Radio stations may have to start paying musicians to play their songs.
Rep. Mel Watt (D-N.C.) introduced a bill Monday that would require radio broadcasters to negotiate with musicians for the rights to play their songs. Watt’s bill – which he called the free market solution – was applauded by members of the music industry and decried by broadcasters.
Under the current rates – set by the Library of Congress’ Copyright Royalty Board – AM/FM radio stations pay nothing. Radio broadcasters say this is fair because radio stations play songs to large audiences, providing free promotion for the musicians.
Watt’s bill would do away with the compulsory license that requires musicians to make their work available. Instead, musicians and platforms – including AM/FM stations – would negotiate through SoundExchange, a performance royalty non-profit that facilitates those kinds of negotiations.
Platforms and musicians “are also free to negotiate separately alternative arrangements on top of those backstop terms,” Watt said in a statement.
“While Congress will establish a right, it will get out of the business of essentially establishing a price for that right,” Watt said. “The value of music will be determined by the market.”
The music industry praised Watt’s bill.
An RIAA spokesperson applauded Watt for his “commitment to addressing the antiquated laws and subsidies that favor traditional businesses and constrain today’s marketplace.”
Like other platforms, radio stations “should pay for the music that drives their business,” the spokesperson said. “It is time to redress these wrongs to ensure rights holders and those who create music are compensated fairly.”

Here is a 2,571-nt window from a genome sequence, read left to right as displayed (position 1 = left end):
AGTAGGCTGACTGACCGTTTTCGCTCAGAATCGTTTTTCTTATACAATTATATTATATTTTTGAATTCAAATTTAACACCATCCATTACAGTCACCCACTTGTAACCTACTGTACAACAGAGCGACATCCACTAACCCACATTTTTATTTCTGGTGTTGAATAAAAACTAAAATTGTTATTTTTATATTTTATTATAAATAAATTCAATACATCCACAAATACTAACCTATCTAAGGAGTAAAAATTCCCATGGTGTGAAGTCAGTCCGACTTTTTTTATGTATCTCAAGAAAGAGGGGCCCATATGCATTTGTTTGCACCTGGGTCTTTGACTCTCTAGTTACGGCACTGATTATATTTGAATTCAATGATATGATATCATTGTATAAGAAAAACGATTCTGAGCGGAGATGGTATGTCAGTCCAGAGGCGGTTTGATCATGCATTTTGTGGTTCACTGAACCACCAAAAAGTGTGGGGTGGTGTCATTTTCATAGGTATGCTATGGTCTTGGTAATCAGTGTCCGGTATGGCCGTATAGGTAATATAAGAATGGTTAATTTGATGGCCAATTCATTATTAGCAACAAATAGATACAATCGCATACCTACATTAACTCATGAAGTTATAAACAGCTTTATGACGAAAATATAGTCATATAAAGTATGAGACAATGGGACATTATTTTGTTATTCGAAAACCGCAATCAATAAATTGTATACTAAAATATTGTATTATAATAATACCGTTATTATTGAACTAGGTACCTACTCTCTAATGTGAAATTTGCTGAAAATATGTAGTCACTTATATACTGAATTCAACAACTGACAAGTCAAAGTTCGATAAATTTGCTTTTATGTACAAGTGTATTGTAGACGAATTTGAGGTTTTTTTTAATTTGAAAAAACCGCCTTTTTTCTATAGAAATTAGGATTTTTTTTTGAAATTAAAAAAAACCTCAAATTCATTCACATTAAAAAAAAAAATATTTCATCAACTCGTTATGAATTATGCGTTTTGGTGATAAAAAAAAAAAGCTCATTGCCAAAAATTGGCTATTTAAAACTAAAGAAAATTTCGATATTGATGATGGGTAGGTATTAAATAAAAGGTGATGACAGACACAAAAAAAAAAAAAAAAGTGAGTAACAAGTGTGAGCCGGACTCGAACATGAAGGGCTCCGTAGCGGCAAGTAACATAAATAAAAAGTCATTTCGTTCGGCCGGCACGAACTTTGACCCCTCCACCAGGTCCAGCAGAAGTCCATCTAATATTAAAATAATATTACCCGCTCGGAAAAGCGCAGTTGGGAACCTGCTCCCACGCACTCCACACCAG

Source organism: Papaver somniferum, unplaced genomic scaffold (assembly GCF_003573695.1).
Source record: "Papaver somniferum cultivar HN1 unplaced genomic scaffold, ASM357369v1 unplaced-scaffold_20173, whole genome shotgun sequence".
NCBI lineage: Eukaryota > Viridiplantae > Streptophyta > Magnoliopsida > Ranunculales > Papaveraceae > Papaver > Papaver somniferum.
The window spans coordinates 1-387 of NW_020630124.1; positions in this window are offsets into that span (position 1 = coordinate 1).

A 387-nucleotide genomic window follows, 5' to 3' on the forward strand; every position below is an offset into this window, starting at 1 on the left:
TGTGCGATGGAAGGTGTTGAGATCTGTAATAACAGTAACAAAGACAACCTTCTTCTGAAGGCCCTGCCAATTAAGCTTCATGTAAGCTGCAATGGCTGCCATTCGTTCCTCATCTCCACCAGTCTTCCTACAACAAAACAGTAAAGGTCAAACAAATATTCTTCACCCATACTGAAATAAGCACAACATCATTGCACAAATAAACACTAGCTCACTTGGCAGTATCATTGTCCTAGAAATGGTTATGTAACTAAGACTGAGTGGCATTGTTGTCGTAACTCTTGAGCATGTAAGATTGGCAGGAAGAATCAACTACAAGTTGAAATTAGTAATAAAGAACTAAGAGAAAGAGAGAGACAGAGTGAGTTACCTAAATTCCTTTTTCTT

Watt’s bill would put the U.S. on a level playing field with the rest of the world, according to Casey Rae, interim executive director of the Future of Music coalition, a musician advocacy group.
Because the U.S. does not have a performance royalty right for musicians when their songs are played on radio stations, “American artists are currently unable to collect royalties owed to them when their music is played abroad,” he said.
“There's no other export that the US would give away freely in the global marketplace, and it's high time that America joins the rest of the developed world in compensating artists for airplay.”
Though some radio broadcasters, such as Clear Channel, are working with record labels to reach licensing agreements on their own, Watt was critical of those agreements.
“What these deals really highlight is the uneven patchwork of rights that infects any effort to negotiate in the market as it stands today,” he said.
The bill's supporters echoed Watt’s criticism of the licensing deals.
“The biggest radio conglomerates like Clear Channel are touting private market deals, but these arrangements don't ensure fair compensation to artists, nor do they address the millions of dollars left on the table overseas,” Rae said.
Broadcasters continue to oppose legislation that would establish performance royalty fees for radio stations.
The National Association of Broadcasters said it “respectfully opposes” Watt’s bill and supports “market-based negotiations like the recent Warner Music-Clear Channel accord.”
Licensing agreements like Clear Channel's “demonstrate that this issue is already being addressed in the free market,” the group’s Executive Vice President of Communications Dennis Wharton said in a statement.
“This legislation would impose new costs on broadcasters that jeopardize the future of our free over-the-air service."